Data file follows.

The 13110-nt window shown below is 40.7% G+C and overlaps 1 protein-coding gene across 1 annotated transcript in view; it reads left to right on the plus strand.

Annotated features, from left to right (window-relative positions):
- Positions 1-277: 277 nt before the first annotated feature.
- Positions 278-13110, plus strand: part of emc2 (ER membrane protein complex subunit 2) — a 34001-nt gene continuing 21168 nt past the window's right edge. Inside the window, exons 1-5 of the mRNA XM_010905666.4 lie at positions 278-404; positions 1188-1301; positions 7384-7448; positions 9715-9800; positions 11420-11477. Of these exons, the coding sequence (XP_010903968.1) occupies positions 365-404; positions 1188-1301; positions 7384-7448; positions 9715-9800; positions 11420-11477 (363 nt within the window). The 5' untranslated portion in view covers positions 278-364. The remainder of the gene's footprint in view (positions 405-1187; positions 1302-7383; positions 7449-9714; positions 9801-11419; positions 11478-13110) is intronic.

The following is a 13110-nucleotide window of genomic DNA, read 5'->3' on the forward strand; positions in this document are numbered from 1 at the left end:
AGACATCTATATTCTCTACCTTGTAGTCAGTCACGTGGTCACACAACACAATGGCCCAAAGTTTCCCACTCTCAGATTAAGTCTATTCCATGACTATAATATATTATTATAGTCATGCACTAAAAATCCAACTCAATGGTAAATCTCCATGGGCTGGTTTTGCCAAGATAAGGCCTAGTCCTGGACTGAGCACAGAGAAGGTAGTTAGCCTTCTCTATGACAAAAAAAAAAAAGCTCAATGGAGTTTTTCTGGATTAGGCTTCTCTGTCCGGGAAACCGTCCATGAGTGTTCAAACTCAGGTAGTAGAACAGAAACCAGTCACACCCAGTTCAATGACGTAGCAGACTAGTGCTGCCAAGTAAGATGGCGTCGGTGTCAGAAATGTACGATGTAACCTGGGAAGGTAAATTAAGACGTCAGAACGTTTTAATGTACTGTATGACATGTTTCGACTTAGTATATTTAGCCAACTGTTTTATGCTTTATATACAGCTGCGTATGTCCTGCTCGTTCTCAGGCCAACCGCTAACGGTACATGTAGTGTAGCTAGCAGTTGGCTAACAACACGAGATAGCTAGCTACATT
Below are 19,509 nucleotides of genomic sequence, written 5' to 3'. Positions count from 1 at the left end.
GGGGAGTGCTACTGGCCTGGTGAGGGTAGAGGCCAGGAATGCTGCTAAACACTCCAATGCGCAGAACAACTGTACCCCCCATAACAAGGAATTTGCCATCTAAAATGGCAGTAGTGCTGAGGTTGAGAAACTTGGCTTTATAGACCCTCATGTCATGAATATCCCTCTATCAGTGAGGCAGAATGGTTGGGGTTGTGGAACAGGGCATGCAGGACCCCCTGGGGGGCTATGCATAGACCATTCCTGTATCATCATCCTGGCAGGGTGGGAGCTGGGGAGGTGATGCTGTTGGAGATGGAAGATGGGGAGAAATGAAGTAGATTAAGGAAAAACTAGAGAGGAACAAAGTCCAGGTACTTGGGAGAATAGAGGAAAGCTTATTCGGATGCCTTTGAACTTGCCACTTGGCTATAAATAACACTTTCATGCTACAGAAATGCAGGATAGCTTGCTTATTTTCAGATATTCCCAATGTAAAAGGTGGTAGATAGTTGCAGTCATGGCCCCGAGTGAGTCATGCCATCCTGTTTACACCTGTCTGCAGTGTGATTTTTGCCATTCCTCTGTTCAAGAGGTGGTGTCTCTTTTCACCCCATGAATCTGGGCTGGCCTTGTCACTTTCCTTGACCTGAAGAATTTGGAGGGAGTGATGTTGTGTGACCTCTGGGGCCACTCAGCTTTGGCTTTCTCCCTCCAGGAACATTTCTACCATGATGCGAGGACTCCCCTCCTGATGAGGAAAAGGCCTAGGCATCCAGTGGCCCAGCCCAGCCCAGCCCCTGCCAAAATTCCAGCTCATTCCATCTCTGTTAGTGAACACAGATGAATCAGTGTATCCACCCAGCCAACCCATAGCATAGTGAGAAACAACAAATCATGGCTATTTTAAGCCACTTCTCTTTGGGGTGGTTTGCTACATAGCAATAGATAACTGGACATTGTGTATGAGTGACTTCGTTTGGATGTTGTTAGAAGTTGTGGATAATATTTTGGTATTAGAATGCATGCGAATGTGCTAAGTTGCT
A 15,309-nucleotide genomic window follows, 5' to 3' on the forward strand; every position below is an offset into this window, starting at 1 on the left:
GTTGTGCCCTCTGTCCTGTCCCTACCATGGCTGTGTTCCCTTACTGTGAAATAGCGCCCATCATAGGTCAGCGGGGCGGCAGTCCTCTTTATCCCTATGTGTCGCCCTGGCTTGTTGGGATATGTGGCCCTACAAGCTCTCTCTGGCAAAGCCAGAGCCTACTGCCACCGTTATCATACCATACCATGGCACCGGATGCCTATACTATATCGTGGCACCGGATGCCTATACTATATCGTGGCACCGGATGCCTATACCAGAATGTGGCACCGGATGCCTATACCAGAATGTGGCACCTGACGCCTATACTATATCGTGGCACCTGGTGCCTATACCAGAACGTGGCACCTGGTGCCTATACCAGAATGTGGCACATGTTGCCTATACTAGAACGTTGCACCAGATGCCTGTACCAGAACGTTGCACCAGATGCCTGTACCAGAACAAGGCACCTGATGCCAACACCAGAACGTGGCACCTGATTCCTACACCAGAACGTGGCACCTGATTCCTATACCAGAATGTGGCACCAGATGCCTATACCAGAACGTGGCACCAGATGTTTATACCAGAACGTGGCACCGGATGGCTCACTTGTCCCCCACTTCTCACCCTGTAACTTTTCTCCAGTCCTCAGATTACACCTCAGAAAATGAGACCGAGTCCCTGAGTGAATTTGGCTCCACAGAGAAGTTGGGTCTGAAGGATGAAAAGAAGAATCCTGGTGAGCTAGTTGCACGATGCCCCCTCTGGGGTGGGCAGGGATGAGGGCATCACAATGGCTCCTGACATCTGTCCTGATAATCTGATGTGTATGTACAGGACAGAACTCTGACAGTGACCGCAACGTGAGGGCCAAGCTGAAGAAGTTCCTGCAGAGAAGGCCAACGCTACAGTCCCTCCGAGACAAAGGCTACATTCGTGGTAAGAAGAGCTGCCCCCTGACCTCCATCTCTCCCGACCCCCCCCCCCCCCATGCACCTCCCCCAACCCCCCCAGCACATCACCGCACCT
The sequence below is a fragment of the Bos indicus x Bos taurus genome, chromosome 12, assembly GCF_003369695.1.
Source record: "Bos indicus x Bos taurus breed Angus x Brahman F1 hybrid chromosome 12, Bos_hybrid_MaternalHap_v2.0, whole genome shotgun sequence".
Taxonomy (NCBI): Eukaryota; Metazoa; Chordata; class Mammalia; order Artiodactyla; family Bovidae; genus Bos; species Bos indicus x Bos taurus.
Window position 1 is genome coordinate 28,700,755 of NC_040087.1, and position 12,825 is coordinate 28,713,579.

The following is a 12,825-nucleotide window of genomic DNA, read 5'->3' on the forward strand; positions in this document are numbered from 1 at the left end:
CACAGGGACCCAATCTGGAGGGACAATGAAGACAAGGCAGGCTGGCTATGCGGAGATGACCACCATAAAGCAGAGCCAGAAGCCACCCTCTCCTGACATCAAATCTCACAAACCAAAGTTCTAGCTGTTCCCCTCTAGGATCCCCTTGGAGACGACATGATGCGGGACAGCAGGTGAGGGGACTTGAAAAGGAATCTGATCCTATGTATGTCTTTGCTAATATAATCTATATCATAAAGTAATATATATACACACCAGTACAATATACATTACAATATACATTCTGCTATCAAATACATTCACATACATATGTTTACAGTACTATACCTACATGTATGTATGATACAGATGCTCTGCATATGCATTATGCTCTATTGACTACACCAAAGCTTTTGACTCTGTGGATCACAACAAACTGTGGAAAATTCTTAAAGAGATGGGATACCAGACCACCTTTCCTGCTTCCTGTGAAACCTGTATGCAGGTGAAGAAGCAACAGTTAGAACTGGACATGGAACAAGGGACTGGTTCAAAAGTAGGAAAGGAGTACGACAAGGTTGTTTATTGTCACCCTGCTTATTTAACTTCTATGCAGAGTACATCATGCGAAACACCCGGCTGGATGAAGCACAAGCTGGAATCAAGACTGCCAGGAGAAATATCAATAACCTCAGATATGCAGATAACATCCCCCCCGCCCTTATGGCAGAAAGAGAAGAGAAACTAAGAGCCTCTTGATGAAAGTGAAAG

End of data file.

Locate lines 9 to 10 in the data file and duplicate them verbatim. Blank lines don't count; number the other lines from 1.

A 15,309-nucleotide genomic window follows, 5' to 3' on the forward strand; every position below is an offset into this window, starting at 1 on the left:
GTTGTGCCCTCTGTCCTGTCCCTACCATGGCTGTGTTCCCTTACTGTGAAATAGCGCCCATCATAGGTCAGCGGGGCGGCAGTCCTCTTTATCCCTATGTGTCGCCCTGGCTTGTTGGGATATGTGGCCCTACAAGCTCTCTCTGGCAAAGCCAGAGCCTACTGCCACCGTTATCATACCATACCATGGCACCGGATGCCTATACTATATCGTGGCACCGGATGCCTATACTATATCGTGGCACCGGATGCCTATACCAGAATGTGGCACCGGATGCCTATACCAGAATGTGGCACCTGACGCCTATACTATATCGTGGCACCTGGTGCCTATACCAGAACGTGGCACCTGGTGCCTATACCAGAATGTGGCACATGTTGCCTATACTAGAACGTTGCACCAGATGCCTGTACCAGAACGTTGCACCAGATGCCTGTACCAGAACAAGGCACCTGATGCCAACACCAGAACGTGGCACCTGATTCCTACACCAGAACGTGGCACCTGATTCCTATACCAGAATGTGGCACCAGATGCCTATACCAGAACGTGGCACCAGATGTTTATACCAGAACGTGGCACCGGATGGCTCACTTGTCCCCCACTTCTCACCCTGTAACTTTTCTCCAGTCCTCAGATTACACCTCAGAAAATGAGACCGAGTCCCTGAGTGAATTTGGCTCCACAGAGAAGTTGGGTCTGAAGGATGAAAAGAAGAATCCTGGTGAGCTAGTTGCACGATGCCCCCTCTGGGGTGGGCAGGGATGAGGGCATCACAATGGCTCCTGACATCTGTCCTGATAATCTGATGTGTATGTACAGGACAGAACTCTGACAGTGACCGCAACGTGAGGGCCAAGCTGAAGAAGTTCCTGCAGAGAAGGCCAACGCTACAGTCCCTCCGAGACAAAGGCTACATTCGTGGTAAGAAGAGCTGCCCCCTGACCTCCATCTCTCCCGACCCCCCCCCCCCCCATGCACCTCCCCCAACCCCCCCAGCACATCACCGCACCT